Housing: The back door wealth transfer

Dan Osborne
March 16, 2014
Canada’s Housing Market has been called the world’s most overpriced. Dan Osborne argues that the boom in house prices amounts to a massive intergenerational wealth transfer that is killing fertility in the millennial generation.


Can you imagine a $400,000, 400 sq. foot condo being your entry-level home? That is the reality young Canadians face in what The Economist calls the world’s “most overvalued housing market.” Many Canadian Millennials are left asking themselves why they should leave their parents’ basements and why they should purchase a home and start a family. For the first time in Canadian history, young Canadians will not be able to afford a house unless they are very fortunate.

The situation is at odds with Canadian tradition. Canada has always been a vast, young and forward-looking country. Whether it was building a farmhouse in the Last Best West 100 years ago or building a suburban ranch home on the edge of one of our major cities 50 years ago, Canadians have always looked upon development favourably. Despite the inhospitable climate, Canadian homes were among the most affordable in the world. Until about 15 years ago, that is.

Housing is now judged “seriously unaffordable” in Canada’s largest urban areas, such as Toronto, Vancouver, Montreal and Calgary, according to housing analyst Wendell Cox. The average home price stands at $391,000 and is expected to reach $500,000 by the end of the decade, a level that will be unaffordable for even many upper middle-class Canadians.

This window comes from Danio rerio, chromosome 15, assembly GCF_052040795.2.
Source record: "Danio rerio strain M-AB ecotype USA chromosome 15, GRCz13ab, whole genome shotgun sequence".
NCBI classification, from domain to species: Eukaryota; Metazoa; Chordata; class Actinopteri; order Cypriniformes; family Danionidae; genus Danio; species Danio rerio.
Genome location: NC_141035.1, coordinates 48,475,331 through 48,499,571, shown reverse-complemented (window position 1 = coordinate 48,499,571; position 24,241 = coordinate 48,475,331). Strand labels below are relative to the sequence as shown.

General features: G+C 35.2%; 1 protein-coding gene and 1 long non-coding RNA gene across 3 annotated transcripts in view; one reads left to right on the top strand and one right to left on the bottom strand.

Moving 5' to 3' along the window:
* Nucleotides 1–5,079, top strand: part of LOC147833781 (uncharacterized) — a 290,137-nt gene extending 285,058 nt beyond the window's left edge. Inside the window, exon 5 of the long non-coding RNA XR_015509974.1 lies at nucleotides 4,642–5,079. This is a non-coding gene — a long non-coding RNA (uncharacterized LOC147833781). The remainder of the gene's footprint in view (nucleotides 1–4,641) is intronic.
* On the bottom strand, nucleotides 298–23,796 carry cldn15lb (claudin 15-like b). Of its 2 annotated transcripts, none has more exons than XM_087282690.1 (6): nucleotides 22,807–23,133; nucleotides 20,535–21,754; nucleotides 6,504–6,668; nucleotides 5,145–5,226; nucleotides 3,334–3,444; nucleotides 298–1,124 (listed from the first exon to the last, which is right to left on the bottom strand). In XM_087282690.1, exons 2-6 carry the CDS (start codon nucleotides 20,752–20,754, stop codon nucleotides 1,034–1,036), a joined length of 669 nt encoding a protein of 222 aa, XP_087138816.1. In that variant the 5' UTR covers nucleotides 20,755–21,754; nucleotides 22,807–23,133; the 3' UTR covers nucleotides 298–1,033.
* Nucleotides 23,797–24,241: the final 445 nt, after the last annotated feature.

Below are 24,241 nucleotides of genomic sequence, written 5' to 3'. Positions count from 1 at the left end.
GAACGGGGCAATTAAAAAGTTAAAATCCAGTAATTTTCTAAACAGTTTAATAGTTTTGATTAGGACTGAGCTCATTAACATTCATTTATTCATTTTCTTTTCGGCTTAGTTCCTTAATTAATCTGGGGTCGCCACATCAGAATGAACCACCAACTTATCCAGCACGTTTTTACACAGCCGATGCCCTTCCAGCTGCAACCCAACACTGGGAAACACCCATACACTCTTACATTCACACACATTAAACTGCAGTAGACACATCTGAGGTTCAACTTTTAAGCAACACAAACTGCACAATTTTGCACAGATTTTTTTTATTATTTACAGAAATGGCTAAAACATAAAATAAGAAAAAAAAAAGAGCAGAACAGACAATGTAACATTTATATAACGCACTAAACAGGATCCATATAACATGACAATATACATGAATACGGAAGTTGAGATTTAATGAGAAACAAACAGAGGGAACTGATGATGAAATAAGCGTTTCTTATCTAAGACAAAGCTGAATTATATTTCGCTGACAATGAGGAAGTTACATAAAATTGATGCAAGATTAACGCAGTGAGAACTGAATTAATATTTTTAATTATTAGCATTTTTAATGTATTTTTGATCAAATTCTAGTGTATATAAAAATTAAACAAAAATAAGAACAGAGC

What has changed? Ten years ago, only two Canadian markets were considered unaffordable – Vancouver and Toronto. Today, all but the smallest and most economically dysfunctional metropolitan areas are considered either “moderately” or “seriously unaffordable.”

The fact of the matter is that the cost of building a new home is not substantially different anywhere in Canada. Carpenters might make a few dollars an hour more in Toronto or Calgary than they do in Moncton or Winnipeg, but the actual difference to the price of a new home is negligible. Those costs have not substantially increased in the past decade. Low interest rates cannot be blamed; they are available everywhere in Canada. Demand is not a substantial reason either; there are economically dynamic regions that are affordable as well as unaffordable. Economically dynamic metropolitan areas like Edmonton have remained affordable whereas less competitive regions like Montreal have become fairly unaffordable.

This really leaves only one reason: land-use regulation.